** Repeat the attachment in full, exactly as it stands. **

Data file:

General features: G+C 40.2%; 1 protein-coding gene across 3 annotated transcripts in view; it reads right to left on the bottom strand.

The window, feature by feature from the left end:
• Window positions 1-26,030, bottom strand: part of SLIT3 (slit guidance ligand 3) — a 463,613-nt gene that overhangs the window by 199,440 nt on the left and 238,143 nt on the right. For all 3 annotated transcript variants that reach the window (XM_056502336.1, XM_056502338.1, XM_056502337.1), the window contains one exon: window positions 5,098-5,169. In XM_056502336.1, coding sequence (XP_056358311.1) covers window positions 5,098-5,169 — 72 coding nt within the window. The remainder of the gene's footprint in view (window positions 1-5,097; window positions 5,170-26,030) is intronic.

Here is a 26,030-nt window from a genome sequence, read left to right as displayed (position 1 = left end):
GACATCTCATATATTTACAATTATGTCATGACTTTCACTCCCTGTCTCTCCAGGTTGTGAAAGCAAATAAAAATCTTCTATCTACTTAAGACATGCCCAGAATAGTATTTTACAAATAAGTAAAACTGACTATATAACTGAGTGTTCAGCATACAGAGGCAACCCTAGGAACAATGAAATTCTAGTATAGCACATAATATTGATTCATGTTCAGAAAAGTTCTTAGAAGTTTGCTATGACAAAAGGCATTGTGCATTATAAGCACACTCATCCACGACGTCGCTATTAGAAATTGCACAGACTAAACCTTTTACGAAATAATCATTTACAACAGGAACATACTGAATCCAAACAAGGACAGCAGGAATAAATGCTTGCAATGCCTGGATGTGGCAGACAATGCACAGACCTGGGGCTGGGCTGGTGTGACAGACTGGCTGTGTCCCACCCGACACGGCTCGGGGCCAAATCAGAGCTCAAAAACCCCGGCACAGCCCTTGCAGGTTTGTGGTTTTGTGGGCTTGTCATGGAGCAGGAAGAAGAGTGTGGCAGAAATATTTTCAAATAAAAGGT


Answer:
General features: G+C 40.2%; 1 protein-coding gene across 3 annotated transcripts in view; it reads right to left on the bottom strand.

The window, feature by feature from the left end:
• Window positions 1-26,030, bottom strand: part of SLIT3 (slit guidance ligand 3) — a 463,613-nt gene that overhangs the window by 199,440 nt on the left and 238,143 nt on the right. For all 3 annotated transcript variants that reach the window (XM_056502336.1, XM_056502338.1, XM_056502337.1), the window contains one exon: window positions 5,098-5,169. In XM_056502336.1, coding sequence (XP_056358311.1) covers window positions 5,098-5,169 — 72 coding nt within the window. The remainder of the gene's footprint in view (window positions 1-5,097; window positions 5,170-26,030) is intronic.

Here is a 26,030-nt window from a genome sequence, read left to right as displayed (position 1 = left end):
GACATCTCATATATTTACAATTATGTCATGACTTTCACTCCCTGTCTCTCCAGGTTGTGAAAGCAAATAAAAATCTTCTATCTACTTAAGACATGCCCAGAATAGTATTTTACAAATAAGTAAAACTGACTATATAACTGAGTGTTCAGCATACAGAGGCAACCCTAGGAACAATGAAATTCTAGTATAGCACATAATATTGATTCATGTTCAGAAAAGTTCTTAGAAGTTTGCTATGACAAAAGGCATTGTGCATTATAAGCACACTCATCCACGACGTCGCTATTAGAAATTGCACAGACTAAACCTTTTACGAAATAATCATTTACAACAGGAACATACTGAATCCAAACAAGGACAGCAGGAATAAATGCTTGCAATGCCTGGATGTGGCAGACAATGCACAGACCTGGGGCTGGGCTGGTGTGACAGACTGGCTGTGTCCCACCCGACACGGCTCGGGGCCAAATCAGAGCTCAAAAACCCCGGCACAGCCCTTGCAGGTTTGTGGTTTTGTGGGCTTGTCATGGAGCAGGAAGAAGAGTGTGGCAGAAATATTTTCAAATAAAAGGT